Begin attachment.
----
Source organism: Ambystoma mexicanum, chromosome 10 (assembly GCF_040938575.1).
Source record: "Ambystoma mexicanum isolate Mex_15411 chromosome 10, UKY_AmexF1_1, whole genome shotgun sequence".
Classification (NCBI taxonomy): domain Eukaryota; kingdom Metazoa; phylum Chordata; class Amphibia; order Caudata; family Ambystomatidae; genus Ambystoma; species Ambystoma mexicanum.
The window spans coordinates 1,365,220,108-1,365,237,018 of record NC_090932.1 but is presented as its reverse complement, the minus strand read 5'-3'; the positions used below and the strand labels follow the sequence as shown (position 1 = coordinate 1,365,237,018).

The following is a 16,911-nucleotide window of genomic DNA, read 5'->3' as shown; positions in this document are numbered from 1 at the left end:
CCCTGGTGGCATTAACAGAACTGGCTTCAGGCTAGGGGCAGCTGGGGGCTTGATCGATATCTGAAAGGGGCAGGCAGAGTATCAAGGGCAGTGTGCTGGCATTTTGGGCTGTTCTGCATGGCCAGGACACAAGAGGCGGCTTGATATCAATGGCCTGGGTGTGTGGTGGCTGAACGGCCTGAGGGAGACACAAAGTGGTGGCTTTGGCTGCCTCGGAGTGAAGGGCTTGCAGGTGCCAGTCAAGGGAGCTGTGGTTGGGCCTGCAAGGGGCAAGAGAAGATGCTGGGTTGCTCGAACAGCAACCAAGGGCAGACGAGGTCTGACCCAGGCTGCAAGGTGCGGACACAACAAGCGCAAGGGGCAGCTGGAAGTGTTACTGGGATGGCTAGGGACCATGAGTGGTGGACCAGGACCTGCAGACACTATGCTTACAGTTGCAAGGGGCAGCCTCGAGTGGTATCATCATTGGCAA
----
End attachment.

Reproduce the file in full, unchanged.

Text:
Source organism: Ambystoma mexicanum, chromosome 10 (assembly GCF_040938575.1).
Source record: "Ambystoma mexicanum isolate Mex_15411 chromosome 10, UKY_AmexF1_1, whole genome shotgun sequence".
Classification (NCBI taxonomy): domain Eukaryota; kingdom Metazoa; phylum Chordata; class Amphibia; order Caudata; family Ambystomatidae; genus Ambystoma; species Ambystoma mexicanum.
The window spans coordinates 1,365,220,108-1,365,237,018 of record NC_090932.1 but is presented as its reverse complement, the minus strand read 5'-3'; the positions used below and the strand labels follow the sequence as shown (position 1 = coordinate 1,365,237,018).

The following is a 16,911-nucleotide window of genomic DNA, read 5'->3' as shown; positions in this document are numbered from 1 at the left end:
CCCTGGTGGCATTAACAGAACTGGCTTCAGGCTAGGGGCAGCTGGGGGCTTGATCGATATCTGAAAGGGGCAGGCAGAGTATCAAGGGCAGTGTGCTGGCATTTTGGGCTGTTCTGCATGGCCAGGACACAAGAGGCGGCTTGATATCAATGGCCTGGGTGTGTGGTGGCTGAACGGCCTGAGGGAGACACAAAGTGGTGGCTTTGGCTGCCTCGGAGTGAAGGGCTTGCAGGTGCCAGTCAAGGGAGCTGTGGTTGGGCCTGCAAGGGGCAAGAGAAGATGCTGGGTTGCTCGAACAGCAACCAAGGGCAGACGAGGTCTGACCCAGGCTGCAAGGTGCGGACACAACAAGCGCAAGGGGCAGCTGGAAGTGTTACTGGGATGGCTAGGGACCATGAGTGGTGGACCAGGACCTGCAGACACTATGCTTACAGTTGCAAGGGGCAGCCTCGAGTGGTATCATCATTGGCAA